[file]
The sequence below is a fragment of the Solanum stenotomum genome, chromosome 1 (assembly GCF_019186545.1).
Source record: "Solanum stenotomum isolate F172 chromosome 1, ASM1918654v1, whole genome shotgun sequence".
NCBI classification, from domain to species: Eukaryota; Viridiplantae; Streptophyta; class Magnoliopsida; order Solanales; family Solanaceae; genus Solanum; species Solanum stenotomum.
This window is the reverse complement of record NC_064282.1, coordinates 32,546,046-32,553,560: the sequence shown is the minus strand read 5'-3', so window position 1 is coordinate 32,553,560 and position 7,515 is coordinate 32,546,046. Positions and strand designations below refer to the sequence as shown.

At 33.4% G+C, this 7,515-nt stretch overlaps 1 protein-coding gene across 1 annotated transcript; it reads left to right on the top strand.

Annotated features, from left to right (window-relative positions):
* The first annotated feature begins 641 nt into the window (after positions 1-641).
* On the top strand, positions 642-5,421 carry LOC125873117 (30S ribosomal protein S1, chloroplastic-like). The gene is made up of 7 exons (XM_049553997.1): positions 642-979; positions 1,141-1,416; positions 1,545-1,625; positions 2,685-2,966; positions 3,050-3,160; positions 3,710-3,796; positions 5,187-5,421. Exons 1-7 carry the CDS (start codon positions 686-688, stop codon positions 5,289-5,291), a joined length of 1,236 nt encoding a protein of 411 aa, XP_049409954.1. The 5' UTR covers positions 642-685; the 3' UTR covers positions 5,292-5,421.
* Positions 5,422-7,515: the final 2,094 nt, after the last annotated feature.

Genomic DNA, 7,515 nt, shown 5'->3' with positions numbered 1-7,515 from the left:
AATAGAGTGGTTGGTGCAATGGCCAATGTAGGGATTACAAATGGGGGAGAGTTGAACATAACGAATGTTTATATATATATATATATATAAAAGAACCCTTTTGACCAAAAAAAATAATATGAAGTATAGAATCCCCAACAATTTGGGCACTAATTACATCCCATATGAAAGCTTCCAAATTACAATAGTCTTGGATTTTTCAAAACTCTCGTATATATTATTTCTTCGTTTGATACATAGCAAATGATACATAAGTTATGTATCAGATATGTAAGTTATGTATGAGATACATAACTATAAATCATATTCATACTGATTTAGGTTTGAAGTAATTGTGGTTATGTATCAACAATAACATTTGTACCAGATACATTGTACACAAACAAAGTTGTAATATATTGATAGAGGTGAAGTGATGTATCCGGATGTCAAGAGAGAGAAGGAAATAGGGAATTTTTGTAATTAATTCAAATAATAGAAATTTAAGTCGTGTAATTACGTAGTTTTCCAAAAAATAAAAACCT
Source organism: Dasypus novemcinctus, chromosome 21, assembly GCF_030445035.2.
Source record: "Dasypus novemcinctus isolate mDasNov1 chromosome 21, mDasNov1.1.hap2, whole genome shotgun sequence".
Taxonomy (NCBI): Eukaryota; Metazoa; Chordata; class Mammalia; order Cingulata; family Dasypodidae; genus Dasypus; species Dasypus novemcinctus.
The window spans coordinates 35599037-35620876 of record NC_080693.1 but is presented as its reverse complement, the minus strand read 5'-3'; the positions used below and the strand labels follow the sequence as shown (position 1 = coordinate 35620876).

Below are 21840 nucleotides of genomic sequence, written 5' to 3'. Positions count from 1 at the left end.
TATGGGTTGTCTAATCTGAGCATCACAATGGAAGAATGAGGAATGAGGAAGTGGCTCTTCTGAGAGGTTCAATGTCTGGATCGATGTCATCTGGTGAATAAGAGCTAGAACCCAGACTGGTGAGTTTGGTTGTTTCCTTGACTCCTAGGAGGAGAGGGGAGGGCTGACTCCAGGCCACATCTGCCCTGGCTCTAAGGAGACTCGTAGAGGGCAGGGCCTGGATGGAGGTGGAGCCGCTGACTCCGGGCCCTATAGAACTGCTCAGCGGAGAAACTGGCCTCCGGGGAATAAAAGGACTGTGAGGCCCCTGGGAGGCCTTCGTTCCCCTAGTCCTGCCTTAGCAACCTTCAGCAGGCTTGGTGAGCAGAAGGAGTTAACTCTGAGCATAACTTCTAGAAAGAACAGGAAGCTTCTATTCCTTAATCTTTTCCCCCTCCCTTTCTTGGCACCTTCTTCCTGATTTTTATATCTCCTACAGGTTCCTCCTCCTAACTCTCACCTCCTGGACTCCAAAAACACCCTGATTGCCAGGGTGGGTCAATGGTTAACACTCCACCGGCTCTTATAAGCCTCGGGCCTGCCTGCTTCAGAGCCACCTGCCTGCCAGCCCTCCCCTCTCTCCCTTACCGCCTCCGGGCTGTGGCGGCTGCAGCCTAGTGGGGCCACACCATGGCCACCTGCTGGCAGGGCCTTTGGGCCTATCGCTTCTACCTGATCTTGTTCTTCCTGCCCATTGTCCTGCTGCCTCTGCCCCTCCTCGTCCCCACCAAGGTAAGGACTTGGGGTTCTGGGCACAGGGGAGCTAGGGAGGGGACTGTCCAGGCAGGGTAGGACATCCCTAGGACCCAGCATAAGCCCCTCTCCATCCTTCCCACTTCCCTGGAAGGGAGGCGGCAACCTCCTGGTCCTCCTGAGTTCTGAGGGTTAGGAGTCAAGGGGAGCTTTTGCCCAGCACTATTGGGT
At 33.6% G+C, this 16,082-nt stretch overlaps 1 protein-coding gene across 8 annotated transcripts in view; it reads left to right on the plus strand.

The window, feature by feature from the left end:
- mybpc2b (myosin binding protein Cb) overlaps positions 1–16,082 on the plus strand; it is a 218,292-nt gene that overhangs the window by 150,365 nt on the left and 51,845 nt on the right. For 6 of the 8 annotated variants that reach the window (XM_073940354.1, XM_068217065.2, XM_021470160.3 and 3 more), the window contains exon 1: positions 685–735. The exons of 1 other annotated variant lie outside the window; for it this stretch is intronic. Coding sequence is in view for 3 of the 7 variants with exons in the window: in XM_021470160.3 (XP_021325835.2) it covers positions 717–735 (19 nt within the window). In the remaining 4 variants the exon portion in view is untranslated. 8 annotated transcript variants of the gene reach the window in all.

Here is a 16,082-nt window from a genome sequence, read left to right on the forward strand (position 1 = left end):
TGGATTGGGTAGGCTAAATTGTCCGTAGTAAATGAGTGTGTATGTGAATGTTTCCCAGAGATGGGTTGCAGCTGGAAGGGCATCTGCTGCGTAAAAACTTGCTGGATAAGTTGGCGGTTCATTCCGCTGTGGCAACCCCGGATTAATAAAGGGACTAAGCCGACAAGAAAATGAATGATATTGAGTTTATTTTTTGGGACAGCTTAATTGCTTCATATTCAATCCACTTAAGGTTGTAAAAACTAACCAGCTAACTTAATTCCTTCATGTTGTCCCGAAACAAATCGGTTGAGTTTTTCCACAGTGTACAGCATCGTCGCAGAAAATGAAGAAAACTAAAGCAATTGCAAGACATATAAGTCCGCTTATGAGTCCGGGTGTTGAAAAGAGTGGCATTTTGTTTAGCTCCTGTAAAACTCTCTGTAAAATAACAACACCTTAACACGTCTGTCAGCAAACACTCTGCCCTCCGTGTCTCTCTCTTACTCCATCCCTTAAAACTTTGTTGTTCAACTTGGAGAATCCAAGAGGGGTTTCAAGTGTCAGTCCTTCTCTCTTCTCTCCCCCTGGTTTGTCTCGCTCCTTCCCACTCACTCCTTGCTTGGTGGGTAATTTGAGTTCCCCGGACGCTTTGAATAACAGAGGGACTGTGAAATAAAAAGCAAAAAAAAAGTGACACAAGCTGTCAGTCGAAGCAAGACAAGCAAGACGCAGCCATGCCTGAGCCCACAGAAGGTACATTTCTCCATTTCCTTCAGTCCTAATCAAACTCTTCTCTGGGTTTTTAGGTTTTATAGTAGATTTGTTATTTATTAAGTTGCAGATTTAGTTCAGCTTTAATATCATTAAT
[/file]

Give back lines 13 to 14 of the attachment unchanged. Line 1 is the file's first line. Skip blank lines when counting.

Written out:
Source record: "Dasypus novemcinctus isolate mDasNov1 chromosome 21, mDasNov1.1.hap2, whole genome shotgun sequence".
Taxonomy (NCBI): Eukaryota; Metazoa; Chordata; class Mammalia; order Cingulata; family Dasypodidae; genus Dasypus; species Dasypus novemcinctus.